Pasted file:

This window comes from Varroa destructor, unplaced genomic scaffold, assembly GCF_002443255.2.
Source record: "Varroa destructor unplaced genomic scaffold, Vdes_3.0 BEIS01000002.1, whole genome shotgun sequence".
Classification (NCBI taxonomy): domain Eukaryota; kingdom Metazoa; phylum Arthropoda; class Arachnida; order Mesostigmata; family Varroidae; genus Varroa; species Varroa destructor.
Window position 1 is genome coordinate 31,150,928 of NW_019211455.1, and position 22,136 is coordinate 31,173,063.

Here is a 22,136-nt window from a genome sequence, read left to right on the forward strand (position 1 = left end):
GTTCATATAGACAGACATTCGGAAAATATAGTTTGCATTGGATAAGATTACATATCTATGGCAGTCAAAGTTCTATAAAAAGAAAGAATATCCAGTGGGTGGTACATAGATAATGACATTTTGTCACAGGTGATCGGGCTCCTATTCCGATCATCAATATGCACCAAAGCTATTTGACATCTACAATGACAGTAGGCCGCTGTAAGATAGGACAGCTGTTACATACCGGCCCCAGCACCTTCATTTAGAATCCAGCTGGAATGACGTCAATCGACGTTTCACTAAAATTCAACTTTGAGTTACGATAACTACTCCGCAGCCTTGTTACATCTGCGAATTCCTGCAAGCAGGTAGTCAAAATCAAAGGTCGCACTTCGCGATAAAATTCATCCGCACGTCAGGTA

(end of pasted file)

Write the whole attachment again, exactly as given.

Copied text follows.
This window comes from Varroa destructor, unplaced genomic scaffold, assembly GCF_002443255.2.
Source record: "Varroa destructor unplaced genomic scaffold, Vdes_3.0 BEIS01000002.1, whole genome shotgun sequence".
Classification (NCBI taxonomy): domain Eukaryota; kingdom Metazoa; phylum Arthropoda; class Arachnida; order Mesostigmata; family Varroidae; genus Varroa; species Varroa destructor.
Window position 1 is genome coordinate 31,150,928 of NW_019211455.1, and position 22,136 is coordinate 31,173,063.

Here is a 22,136-nt window from a genome sequence, read left to right on the forward strand (position 1 = left end):
GTTCATATAGACAGACATTCGGAAAATATAGTTTGCATTGGATAAGATTACATATCTATGGCAGTCAAAGTTCTATAAAAAGAAAGAATATCCAGTGGGTGGTACATAGATAATGACATTTTGTCACAGGTGATCGGGCTCCTATTCCGATCATCAATATGCACCAAAGCTATTTGACATCTACAATGACAGTAGGCCGCTGTAAGATAGGACAGCTGTTACATACCGGCCCCAGCACCTTCATTTAGAATCCAGCTGGAATGACGTCAATCGACGTTTCACTAAAATTCAACTTTGAGTTACGATAACTACTCCGCAGCCTTGTTACATCTGCGAATTCCTGCAAGCAGGTAGTCAAAATCAAAGGTCGCACTTCGCGATAAAATTCATCCGCACGTCAGGTA